암펠로데스모스(ampelodesmos, 학명: Ampelodesmos mauritanicus 암펠로데스모스 마우리타니쿠스[*])는 포아풀아과의 단형 족인 암펠로데스모스족(ampelodesmos族, 학명: Ampelodesmeae 암펠로데스메아이[*])의 단형 속인 암펠로데스모스속(ampelodesmos屬, 학명: Ampelodesmos 암펠로데스모스[*])에 속하는 유일한 종이다.[1][2][3][4][5][6] 고대에 나래새족과 산기장족 선조들 사이의 잡종의 일종으로 종분화를 통해 분화한 것으로 추정하고 있다.[6] 암펠로데스모스는 넓게 군락을 지어 자라는 다년생 다발풀의 일종으로 지중해 지역에서 자생한다. 자생지 분포 지역 외부로 도입되어 관상용으로 자배된다. 원추 꽃차례가 고개를 숙이며 키가 60cm에 달한다. 자생지에서 돗자리와 비, 바느질 실 등의 재료로 사용되었다. 지중해 분지 바깥의 비자생 생태계에서는 외래 침입종이 될 수 있다.[7][8][9] ...
Treating Suicidal Behavior: An Effective, Time-Limited Approach. Treatment Manuals for Practitioners. New York: Guilford Press ... Suicide Behaviors Questionnaire[edit]. Main article: Suicide Behaviors Questionnaire-Revised. The Suicide Behaviors ... Practice guidelines for the assessment and treatment of patients with suicidal behaviors (PDF). American Psychiatric ... "Assessment and Treatment of Patients With Suicidal Behaviors". American Psychiatric Association Practice Guidelines. ...
May 8 /- At a time when we could all use... ...,Focused,Health,Solutions,Unveils,New,Logo,Symbolizing,Integrated,Approach,to, ... Dedicated to lasting behavior change reflects organizations long-te... ...DEERFIELD Ill. ... making cancer treatment more precise and effective. ... ... model that encourages participation and rewards behavior change ... Dedicated to lasting behavior change reflects organizations long-term, active approach to achieving organizational and ...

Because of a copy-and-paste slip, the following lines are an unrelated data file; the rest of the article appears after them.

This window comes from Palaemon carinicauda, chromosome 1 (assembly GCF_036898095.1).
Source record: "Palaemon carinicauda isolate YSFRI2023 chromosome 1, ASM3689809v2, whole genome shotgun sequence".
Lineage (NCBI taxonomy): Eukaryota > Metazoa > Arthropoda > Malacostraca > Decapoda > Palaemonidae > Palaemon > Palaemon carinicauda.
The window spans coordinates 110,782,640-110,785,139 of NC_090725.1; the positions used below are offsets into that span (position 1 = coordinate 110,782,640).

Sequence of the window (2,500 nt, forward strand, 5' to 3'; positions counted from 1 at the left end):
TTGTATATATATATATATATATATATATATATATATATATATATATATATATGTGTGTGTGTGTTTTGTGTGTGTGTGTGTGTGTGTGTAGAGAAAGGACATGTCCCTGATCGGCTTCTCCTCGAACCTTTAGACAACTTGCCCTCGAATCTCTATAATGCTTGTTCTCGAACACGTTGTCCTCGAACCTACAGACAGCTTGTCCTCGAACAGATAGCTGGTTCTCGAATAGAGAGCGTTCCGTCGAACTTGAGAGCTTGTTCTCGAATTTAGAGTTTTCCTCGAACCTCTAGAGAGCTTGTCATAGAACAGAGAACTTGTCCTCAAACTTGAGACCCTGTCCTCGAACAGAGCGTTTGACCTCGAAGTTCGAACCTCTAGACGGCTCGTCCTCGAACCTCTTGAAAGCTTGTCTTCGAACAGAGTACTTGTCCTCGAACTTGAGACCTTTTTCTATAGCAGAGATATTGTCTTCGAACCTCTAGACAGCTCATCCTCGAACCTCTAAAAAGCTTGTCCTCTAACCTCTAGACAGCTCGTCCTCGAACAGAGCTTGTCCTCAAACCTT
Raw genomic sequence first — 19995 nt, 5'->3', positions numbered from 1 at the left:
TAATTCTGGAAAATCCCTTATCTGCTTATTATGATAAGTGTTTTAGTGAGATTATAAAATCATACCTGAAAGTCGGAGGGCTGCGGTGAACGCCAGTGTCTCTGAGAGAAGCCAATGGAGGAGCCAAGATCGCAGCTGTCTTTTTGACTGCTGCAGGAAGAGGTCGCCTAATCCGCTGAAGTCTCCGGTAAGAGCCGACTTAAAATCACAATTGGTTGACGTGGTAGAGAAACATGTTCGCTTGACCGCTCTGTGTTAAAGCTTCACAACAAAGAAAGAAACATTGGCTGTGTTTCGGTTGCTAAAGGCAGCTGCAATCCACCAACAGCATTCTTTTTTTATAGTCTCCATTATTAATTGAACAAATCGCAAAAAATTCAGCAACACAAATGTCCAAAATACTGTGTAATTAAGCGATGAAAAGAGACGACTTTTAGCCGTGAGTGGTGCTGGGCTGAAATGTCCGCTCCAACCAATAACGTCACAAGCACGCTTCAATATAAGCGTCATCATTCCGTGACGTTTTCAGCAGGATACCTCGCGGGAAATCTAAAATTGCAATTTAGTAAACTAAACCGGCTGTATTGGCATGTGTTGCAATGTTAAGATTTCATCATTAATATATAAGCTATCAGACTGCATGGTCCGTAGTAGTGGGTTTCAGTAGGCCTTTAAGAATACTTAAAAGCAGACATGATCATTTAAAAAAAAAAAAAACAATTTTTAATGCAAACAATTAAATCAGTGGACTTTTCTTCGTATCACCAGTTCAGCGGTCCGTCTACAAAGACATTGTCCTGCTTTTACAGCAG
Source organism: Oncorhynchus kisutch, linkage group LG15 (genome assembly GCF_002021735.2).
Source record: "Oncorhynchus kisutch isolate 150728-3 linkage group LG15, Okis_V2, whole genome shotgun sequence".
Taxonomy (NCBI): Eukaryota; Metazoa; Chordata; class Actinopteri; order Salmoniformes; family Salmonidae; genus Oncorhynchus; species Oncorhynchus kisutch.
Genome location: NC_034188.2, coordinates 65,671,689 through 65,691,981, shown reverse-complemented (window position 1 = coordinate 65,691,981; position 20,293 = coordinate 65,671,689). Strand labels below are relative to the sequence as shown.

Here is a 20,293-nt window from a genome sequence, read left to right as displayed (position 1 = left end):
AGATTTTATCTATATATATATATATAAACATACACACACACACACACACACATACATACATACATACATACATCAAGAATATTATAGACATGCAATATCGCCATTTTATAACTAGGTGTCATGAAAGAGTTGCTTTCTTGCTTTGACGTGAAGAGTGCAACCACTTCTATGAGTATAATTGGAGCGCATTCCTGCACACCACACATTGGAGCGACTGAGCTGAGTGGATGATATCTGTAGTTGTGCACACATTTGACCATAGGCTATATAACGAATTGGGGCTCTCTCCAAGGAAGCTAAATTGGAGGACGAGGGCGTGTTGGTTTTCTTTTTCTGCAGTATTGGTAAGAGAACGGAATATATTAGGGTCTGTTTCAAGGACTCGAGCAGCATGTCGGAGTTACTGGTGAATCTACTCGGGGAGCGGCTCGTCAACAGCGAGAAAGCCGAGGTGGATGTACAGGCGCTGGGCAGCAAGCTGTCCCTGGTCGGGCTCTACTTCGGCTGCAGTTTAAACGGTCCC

discussed psychiatric treatment and pharmacotherapy.. The nursing literature focuses on effective approaches. According to ... The development of a written treatment plan that clearly delineates the goals of care and expected behavior for clinicians and ... She frequently refused medications and treatments. When approached by the hospice provider in her room for assessment or ... She refused any treatment. More recently, she had complaints of headache, left-sided weakness, and recurrent falls. She then ...
Substance Abuse and the Elderly). by The Journal of Rehabilitation; Health, general Aged Care and treatment Health aspects ... Psychological aspects Behavior problems Diagnosis Management Evaluation Substance abuse treatment ... Hester, R.K., and Miller W. R. (1995). Handbook of alcoholism treatment approaches: Effective alternatives (2nd ed.). Boston: ... When making treatment referrals several pitfalls can occur including: (a) lack of individualized treatment approaches; (b) lack ...
CBT is the most widely used treatment for eating disorders and can be applied effectively in treating Binge Eating Disorder. ... Cognitive Behavior Therapy and Binge Eating Disorder. This entry was posted in Binge Eating Disorder, Treatment on February 27 ... So began one of the most widely used and effective treatments for mental illness. Over 1,000 studies have been performed ... 1] Unknown (2019). History of cognitive behavior therapy. Beck Institute for Cognitive Behavior Therapy, retrieved from https ...